Overcoming the Better-Than-Average Effect
Shoftim (Deuteronomy 16:18-21:9 )
How would you rate your driving ability in comparison to everybody else? What about your intelligence? Memory? Popularity? Honesty? Personality?
Research on the better-than-average effect demonstrates that most people rate themselves as being higher than average across a wide-range of skills, intelligence, and personality characteristics (including the ones mentioned in the above questions), even though it is statistically impossible for a majority of people to be above average in any particular area.
The theory behind these findings is that most of us have a self-enhancement bias, meaning that we are prone to interpret the world in a way that makes us feel better about ourselves, even if it is not true. We even have a bias that assumes that we are less biased than the average person!
While discussing related concepts in his book The Happiness Hypothesis, social psychologist Jonathan Haidt uses a metaphor of “the inner lawyer” to describe these tendencies. It is like we have an attorney inside our heads whose job it is to always defend ourselves against any possibility of fault.
In the Jewish spiritual-ethical literature, we are called upon to overcome these biased tendencies as they are detrimental to the trait of humility and disregard the values of truth and honesty. They can also negatively impact our relationship with others and with God.
In the beginning of this week's Torah portion, Moses outlines a robust system of governance to ensure justice: “You shall set up judges and law enforcement officials for yourself in all your cities… and they shall judge the people with righteous judgment” (Deut. 16:18). Some commentators notice a superfluous word in the verse. It could have just stated to set up judges and officials in all your cities, but instead it adds the word “lecha” – for yourself. What added meaning can be deduced from emphasizing that the judges and officials are “for yourself”?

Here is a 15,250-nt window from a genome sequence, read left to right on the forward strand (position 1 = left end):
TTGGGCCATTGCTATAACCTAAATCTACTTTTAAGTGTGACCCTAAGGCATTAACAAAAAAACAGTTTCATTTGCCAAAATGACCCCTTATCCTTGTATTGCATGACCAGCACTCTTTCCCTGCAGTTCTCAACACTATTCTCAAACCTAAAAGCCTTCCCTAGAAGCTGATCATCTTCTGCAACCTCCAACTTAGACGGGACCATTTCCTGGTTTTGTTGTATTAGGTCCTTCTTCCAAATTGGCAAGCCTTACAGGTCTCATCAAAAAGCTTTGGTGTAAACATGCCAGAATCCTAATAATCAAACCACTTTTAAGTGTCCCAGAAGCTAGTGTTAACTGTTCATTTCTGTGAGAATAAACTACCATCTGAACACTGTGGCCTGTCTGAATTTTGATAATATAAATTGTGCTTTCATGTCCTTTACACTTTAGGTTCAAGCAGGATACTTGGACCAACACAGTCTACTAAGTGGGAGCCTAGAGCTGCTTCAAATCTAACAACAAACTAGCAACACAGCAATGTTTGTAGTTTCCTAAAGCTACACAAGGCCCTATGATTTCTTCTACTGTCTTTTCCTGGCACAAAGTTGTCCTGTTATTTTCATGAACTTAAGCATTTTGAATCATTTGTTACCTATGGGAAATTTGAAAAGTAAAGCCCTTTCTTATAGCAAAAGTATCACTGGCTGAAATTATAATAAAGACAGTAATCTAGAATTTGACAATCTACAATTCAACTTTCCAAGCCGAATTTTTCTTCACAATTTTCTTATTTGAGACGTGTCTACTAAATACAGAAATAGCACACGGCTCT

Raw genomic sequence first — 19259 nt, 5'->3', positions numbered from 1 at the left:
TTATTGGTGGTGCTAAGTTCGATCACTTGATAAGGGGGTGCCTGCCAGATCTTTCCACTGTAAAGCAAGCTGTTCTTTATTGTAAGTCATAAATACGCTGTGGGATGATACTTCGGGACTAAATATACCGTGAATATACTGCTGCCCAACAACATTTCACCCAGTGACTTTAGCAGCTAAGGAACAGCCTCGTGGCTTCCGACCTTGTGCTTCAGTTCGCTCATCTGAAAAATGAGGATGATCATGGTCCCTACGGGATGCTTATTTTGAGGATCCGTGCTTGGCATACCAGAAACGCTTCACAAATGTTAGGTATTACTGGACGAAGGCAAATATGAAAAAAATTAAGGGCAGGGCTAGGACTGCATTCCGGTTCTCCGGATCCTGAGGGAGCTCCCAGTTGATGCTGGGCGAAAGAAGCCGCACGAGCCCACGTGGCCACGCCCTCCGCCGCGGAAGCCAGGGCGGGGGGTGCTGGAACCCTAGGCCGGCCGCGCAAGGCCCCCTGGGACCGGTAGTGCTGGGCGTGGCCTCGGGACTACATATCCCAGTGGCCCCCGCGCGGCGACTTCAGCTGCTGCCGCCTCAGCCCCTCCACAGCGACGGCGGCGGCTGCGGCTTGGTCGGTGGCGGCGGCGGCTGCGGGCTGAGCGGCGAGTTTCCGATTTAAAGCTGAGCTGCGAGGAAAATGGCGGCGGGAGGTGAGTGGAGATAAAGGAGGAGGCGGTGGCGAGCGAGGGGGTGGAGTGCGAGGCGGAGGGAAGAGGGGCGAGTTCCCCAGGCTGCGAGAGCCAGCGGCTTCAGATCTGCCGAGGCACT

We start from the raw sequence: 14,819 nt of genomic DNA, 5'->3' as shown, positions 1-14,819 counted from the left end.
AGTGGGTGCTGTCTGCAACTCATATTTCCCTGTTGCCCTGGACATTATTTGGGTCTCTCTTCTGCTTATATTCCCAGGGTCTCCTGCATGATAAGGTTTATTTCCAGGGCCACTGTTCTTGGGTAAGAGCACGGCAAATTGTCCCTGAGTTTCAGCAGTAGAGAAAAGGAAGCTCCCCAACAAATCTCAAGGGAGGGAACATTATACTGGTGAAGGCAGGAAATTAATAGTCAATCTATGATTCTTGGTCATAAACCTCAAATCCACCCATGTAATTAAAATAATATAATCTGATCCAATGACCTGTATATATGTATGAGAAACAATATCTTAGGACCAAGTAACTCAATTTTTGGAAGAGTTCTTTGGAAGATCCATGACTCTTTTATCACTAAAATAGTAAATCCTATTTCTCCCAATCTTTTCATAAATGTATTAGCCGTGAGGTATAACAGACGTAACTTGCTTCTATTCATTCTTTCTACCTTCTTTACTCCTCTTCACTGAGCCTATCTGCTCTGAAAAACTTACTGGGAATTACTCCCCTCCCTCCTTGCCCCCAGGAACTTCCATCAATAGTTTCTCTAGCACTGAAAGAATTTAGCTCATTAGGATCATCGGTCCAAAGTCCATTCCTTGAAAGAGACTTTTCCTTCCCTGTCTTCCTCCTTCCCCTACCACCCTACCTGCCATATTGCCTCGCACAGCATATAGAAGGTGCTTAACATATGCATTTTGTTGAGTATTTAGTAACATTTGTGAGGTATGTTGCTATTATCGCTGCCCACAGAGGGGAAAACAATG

Rabbi Moshe Feinstein suggests that the “for yourself” transforms the message from being one exclusively about governance and community to a personalized message about the inner life of each individual. We are all called on to be our own inner judge, to ensure that our actions are proper. We should also be our own law enforcement official to make sure that we follow through on the proper course of action.
The subsequent commands that seem to be speaking directly to judges now apply to all of us personally, when judging ourselves. We should “not judge unfairly,” “show favoritism,” or “take a bribe,” (Deut. 16:19) in the evaluation of our own selves.
In a direct reversal of the self-enhancement bias and the above-average effect, Rabbi Feinstein suggests that even if we are in reality a Torah scholar or a righteous person, we should not assume that what we are doing is virtuous. Rather, we should view ourselves as a simple and average person and judge ourselves accordingly.
Our inner lawyer can be very good at his or her job, effectively justifying our self-enhanced beliefs, defending us against seeing our faults, and making us seem better to ourselves than we are in reality. We are called on to counterbalance the defense attorney with a fair, righteous, and honest judge, who can help us ground our beliefs about ourselves in truth and reality. Doing so will help us stay appropriately self-aware, allowing us to improve and grow, and become more righteous individuals.